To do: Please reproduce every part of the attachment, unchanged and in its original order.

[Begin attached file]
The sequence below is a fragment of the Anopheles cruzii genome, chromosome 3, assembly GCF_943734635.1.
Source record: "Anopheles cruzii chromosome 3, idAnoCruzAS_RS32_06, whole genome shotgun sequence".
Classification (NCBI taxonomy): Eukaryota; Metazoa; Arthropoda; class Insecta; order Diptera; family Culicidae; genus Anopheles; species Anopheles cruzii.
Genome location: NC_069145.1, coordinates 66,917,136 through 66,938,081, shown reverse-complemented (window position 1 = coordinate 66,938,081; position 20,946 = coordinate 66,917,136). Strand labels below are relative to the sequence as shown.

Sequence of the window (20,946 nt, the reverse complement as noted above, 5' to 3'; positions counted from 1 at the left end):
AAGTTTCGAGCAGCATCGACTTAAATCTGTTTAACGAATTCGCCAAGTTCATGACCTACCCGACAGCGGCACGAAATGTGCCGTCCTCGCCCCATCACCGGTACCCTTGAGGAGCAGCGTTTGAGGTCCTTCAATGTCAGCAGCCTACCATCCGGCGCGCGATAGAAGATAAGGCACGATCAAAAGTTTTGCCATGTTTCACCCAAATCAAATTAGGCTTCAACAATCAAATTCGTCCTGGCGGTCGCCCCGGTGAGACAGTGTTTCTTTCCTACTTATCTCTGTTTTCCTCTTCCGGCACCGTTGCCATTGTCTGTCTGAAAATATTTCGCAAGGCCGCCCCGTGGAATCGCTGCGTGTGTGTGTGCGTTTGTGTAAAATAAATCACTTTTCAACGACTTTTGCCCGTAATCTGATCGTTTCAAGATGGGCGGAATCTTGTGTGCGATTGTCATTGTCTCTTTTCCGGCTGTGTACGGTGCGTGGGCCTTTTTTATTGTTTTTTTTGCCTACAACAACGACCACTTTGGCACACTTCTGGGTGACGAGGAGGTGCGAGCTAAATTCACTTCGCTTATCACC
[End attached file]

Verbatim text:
The sequence below is a fragment of the Anopheles cruzii genome, chromosome 3, assembly GCF_943734635.1.
Source record: "Anopheles cruzii chromosome 3, idAnoCruzAS_RS32_06, whole genome shotgun sequence".
Classification (NCBI taxonomy): Eukaryota; Metazoa; Arthropoda; class Insecta; order Diptera; family Culicidae; genus Anopheles; species Anopheles cruzii.
Genome location: NC_069145.1, coordinates 66,917,136 through 66,938,081, shown reverse-complemented (window position 1 = coordinate 66,938,081; position 20,946 = coordinate 66,917,136). Strand labels below are relative to the sequence as shown.

Sequence of the window (20,946 nt, the reverse complement as noted above, 5' to 3'; positions counted from 1 at the left end):
AAGTTTCGAGCAGCATCGACTTAAATCTGTTTAACGAATTCGCCAAGTTCATGACCTACCCGACAGCGGCACGAAATGTGCCGTCCTCGCCCCATCACCGGTACCCTTGAGGAGCAGCGTTTGAGGTCCTTCAATGTCAGCAGCCTACCATCCGGCGCGCGATAGAAGATAAGGCACGATCAAAAGTTTTGCCATGTTTCACCCAAATCAAATTAGGCTTCAACAATCAAATTCGTCCTGGCGGTCGCCCCGGTGAGACAGTGTTTCTTTCCTACTTATCTCTGTTTTCCTCTTCCGGCACCGTTGCCATTGTCTGTCTGAAAATATTTCGCAAGGCCGCCCCGTGGAATCGCTGCGTGTGTGTGTGCGTTTGTGTAAAATAAATCACTTTTCAACGACTTTTGCCCGTAATCTGATCGTTTCAAGATGGGCGGAATCTTGTGTGCGATTGTCATTGTCTCTTTTCCGGCTGTGTACGGTGCGTGGGCCTTTTTTATTGTTTTTTTTGCCTACAACAACGACCACTTTGGCACACTTCTGGGTGACGAGGAGGTGCGAGCTAAATTCACTTCGCTTATCACC